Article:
(Guest host Sebastian Gomes interviews Fr. Peter Galadza of the Sheptytsky Institute about the ecumenical implications of finding a common date for Easter between the churches of the east and west.
In May of 2014, Pope Tawadros II of the Coptic Orthodox Church in Alexandria, Egypt sent a letter to Pope Francis. In it he expressed his desire to establish a single date for all Christian Churches to celebrate Easter. Since the 16th century the Catholic and Orthodox churches have used different calendars to calculate the date of Easter. But in modern times as Christian persecution has become rampant in many parts of the world, Christians are seeing more of what they have—and should have—in common. Pope Francis, who has proven to be a bold advocate for Christian unity, has not initiated anything officially, but said in an unscripted remark at a priests retreat last June that, “We have to come to an agreement” for a common date on Easter. Since then other Christian leaders have backed the proposal, including the head of the Anglican Communion Justin Welby, and Patriarch Aphrem the 2nd of the Syriac Orthodox Church of Antioch. The practical question of how a common date could be established is still up for debate. So too are the potential ecumenical implications.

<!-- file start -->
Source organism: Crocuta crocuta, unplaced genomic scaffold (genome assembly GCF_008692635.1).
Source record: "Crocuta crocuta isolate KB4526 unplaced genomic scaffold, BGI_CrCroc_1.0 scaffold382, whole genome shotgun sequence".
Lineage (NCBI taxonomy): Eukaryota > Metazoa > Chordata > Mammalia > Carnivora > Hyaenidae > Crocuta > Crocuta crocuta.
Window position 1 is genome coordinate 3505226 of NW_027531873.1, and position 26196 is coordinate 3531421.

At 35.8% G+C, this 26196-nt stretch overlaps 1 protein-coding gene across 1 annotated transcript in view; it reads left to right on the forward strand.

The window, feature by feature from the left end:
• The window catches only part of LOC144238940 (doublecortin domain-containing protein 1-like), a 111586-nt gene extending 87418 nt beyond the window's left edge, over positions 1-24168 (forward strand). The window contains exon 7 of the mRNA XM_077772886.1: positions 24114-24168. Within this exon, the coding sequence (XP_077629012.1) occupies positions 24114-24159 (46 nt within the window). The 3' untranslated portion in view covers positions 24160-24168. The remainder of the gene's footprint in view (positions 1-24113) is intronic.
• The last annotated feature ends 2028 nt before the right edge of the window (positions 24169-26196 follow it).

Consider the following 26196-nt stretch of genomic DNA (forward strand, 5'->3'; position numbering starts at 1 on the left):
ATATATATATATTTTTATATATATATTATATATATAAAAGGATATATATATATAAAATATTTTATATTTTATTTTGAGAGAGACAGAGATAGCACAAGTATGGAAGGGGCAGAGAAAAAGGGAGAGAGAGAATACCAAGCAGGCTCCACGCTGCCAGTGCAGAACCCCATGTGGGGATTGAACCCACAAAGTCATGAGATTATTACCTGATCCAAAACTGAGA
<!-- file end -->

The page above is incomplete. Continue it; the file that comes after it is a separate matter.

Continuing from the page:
A new episode of Perspectives: The Weekly Edition
examines this question of finding a common date for Easter. Guest host Sebastian Gomes and Fr. Peter Galadza, a liturgist from the Ukrainian Greco-Catholic Church, discuss the history of the Julian and Gregorian calendars and what it will take to bring the churches of the east and the west together in a very tangible way in the 21st century.
Perspectives: A Common Date for Easter?
Wednesday, March 23 at 7:05pmET
Monday, March 28 at 7:05pmET